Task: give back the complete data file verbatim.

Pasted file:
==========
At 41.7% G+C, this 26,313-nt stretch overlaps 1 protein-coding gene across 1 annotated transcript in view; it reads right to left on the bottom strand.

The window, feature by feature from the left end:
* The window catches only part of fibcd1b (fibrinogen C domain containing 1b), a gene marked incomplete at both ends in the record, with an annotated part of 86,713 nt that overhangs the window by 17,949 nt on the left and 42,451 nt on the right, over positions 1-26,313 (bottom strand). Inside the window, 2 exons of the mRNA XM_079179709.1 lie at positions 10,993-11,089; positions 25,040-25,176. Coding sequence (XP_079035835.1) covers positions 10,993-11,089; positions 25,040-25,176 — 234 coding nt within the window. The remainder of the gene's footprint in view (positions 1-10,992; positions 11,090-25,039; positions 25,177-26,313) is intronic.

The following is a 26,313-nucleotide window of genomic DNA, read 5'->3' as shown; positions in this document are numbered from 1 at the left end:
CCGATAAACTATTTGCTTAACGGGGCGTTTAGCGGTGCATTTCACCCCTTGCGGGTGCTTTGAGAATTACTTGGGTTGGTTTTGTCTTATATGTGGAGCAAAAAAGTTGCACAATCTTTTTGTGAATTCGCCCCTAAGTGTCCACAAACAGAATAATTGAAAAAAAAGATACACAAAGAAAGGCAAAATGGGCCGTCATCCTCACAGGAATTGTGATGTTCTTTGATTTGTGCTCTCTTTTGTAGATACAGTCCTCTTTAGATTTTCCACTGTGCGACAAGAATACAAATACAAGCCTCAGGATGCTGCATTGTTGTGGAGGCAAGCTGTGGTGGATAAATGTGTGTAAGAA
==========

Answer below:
At 41.7% G+C, this 26,313-nt stretch overlaps 1 protein-coding gene across 1 annotated transcript in view; it reads right to left on the bottom strand.

The window, feature by feature from the left end:
* The window catches only part of fibcd1b (fibrinogen C domain containing 1b), a gene marked incomplete at both ends in the record, with an annotated part of 86,713 nt that overhangs the window by 17,949 nt on the left and 42,451 nt on the right, over positions 1-26,313 (bottom strand). Inside the window, 2 exons of the mRNA XM_079179709.1 lie at positions 10,993-11,089; positions 25,040-25,176. Coding sequence (XP_079035835.1) covers positions 10,993-11,089; positions 25,040-25,176 — 234 coding nt within the window. The remainder of the gene's footprint in view (positions 1-10,992; positions 11,090-25,039; positions 25,177-26,313) is intronic.

The following is a 26,313-nucleotide window of genomic DNA, read 5'->3' as shown; positions in this document are numbered from 1 at the left end:
CCGATAAACTATTTGCTTAACGGGGCGTTTAGCGGTGCATTTCACCCCTTGCGGGTGCTTTGAGAATTACTTGGGTTGGTTTTGTCTTATATGTGGAGCAAAAAAGTTGCACAATCTTTTTGTGAATTCGCCCCTAAGTGTCCACAAACAGAATAATTGAAAAAAAAGATACACAAAGAAAGGCAAAATGGGCCGTCATCCTCACAGGAATTGTGATGTTCTTTGATTTGTGCTCTCTTTTGTAGATACAGTCCTCTTTAGATTTTCCACTGTGCGACAAGAATACAAATACAAGCCTCAGGATGCTGCATTGTTGTGGAGGCAAGCTGTGGTGGATAAATGTGTGTAAGAA